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How Stress Can Actually Improve the Quality of Your Life



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Naturally, those of us who experience less stress in our lives are more likely to succeed. So, it’s important that you learn how to reduce your daily level of stress, right? Maybe not. Recent research has shown the common wisdom about stress might be dangerously inaccurate. Psychologists tracked the health of 30,000 adults in the United States over an 8-year period. Participants were asked two important questions:

1.    “How much stress have you experienced in the last year?”
2.    “Do you believe stress is harmful to your health?”

The researchers found that people who experienced high levels of stress were 43% more likely to die in the study’s 8-year period. Doesn’t that prove stress is in fact bad for your health? Not exactly, stress was only harmful to the people who believed stress was harmful.

Those people who experienced high amounts of stress but didn’t believe it was harmful to their health were less likely to die than all other groups in the study. They were even less likely to die than the people who experienced low levels of stress (but believed stress is harmful.)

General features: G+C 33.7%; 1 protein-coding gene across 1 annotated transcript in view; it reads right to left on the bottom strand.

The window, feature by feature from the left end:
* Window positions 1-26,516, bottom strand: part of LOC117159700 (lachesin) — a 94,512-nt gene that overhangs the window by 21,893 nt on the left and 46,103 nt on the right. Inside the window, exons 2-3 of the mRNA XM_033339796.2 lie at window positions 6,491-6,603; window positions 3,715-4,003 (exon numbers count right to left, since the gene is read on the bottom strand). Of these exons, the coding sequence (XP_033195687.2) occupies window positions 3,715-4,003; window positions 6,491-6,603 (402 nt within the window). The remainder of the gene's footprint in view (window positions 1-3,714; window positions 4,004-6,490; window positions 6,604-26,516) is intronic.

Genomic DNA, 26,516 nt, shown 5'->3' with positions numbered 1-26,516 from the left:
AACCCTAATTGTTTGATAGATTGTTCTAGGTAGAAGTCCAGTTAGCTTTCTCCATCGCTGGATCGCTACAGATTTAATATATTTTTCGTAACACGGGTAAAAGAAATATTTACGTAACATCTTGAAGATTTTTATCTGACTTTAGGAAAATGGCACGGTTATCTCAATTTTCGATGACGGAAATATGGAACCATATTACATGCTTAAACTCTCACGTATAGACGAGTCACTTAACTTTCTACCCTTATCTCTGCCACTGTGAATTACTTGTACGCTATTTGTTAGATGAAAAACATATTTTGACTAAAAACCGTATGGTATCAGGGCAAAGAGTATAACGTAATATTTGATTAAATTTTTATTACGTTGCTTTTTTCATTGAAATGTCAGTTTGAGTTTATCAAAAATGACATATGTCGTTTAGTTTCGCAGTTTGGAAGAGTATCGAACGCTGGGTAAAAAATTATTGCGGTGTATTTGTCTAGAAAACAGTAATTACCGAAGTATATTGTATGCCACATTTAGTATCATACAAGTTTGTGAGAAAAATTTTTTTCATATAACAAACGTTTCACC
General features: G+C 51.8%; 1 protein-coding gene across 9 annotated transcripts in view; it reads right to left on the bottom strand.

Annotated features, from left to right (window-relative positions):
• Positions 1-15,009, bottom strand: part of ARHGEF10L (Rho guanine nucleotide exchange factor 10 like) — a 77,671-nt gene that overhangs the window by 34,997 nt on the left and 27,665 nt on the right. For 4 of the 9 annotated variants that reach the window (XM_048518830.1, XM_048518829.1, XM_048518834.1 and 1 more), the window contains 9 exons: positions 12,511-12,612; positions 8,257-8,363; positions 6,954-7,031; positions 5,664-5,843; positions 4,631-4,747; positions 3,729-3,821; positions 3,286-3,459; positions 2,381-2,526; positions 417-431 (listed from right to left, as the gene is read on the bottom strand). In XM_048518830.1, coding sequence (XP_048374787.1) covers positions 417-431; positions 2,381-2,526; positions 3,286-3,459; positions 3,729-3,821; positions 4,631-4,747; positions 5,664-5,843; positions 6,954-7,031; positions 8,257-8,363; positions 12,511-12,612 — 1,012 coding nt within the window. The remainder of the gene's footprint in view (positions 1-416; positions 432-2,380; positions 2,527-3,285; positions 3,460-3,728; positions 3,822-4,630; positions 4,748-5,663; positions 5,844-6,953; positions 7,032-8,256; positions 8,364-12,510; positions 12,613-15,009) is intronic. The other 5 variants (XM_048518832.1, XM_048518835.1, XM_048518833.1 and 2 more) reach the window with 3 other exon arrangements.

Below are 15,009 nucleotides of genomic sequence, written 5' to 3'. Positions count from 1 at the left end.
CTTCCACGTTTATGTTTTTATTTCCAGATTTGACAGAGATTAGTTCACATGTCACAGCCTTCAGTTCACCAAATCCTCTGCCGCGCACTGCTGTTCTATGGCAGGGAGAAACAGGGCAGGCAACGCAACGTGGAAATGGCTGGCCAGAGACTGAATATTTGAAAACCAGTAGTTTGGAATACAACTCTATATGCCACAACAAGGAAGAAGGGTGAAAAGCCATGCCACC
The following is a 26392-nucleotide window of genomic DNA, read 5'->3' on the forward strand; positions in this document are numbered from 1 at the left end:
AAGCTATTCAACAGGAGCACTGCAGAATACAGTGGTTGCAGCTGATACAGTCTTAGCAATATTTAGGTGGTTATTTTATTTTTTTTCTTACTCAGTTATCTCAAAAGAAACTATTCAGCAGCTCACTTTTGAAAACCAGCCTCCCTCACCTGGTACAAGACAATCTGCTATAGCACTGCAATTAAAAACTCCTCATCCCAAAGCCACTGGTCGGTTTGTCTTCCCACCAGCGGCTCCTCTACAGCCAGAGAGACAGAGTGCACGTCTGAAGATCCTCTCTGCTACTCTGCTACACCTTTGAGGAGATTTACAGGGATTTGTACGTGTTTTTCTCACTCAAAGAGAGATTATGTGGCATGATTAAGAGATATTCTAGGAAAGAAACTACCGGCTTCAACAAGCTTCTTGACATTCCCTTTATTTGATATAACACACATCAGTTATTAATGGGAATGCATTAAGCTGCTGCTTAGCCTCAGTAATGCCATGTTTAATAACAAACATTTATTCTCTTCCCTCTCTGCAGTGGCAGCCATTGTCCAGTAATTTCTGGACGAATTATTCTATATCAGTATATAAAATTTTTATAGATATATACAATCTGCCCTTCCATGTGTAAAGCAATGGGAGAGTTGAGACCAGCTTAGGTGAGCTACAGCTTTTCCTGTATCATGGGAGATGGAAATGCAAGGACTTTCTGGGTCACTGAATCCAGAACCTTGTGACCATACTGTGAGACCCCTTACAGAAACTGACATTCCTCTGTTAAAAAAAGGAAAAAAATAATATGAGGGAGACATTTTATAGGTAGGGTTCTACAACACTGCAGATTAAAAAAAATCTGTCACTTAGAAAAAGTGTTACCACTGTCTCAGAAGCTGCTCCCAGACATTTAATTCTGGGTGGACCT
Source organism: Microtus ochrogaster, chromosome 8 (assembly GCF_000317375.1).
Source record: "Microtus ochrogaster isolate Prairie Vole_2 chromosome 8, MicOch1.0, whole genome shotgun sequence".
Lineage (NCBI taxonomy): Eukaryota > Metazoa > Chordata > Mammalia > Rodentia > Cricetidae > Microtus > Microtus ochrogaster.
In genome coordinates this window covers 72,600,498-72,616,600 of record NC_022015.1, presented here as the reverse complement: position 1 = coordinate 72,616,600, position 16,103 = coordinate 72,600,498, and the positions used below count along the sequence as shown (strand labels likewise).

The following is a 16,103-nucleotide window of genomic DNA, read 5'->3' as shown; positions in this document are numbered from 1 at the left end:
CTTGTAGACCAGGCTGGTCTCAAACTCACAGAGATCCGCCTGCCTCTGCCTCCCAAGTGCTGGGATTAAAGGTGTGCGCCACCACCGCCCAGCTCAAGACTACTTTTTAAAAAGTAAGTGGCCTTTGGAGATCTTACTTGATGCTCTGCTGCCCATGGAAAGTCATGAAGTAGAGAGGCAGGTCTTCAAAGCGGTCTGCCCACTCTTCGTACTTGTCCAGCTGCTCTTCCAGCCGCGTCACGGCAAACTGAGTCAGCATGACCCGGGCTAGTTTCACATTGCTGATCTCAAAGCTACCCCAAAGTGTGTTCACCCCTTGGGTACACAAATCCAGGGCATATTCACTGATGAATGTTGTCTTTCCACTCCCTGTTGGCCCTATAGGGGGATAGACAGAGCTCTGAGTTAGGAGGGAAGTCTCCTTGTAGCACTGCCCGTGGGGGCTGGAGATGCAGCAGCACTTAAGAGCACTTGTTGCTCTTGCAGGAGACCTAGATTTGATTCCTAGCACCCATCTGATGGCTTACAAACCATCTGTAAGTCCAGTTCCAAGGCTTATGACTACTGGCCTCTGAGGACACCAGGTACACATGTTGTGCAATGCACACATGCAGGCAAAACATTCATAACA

Put simply, people who believe that stress is not harmful live longer lives than those who believe it is. This study showed that it might not be stress that damages our health, but our beliefs about stress that damages our health.

“The greatest mistake you can make in life is to be continually fearing you will make one.” – Elbert Hubbard

Breakthroughs In Stress Research

At first, this might be hard to believe. Kelly McGonigal elegantly explains this phenomenon in The Upside of Stress, “Stress mindsets are powerful because they affect not just how you think but also how you act. When you view stress as harmful, it is something to be avoided. Feeling stressed becomes a signal to try to escape or reduce the stress. And indeed, people who endorse a stress-is-harmful mindset are more likely to say that they cope with stress by trying to avoid it.”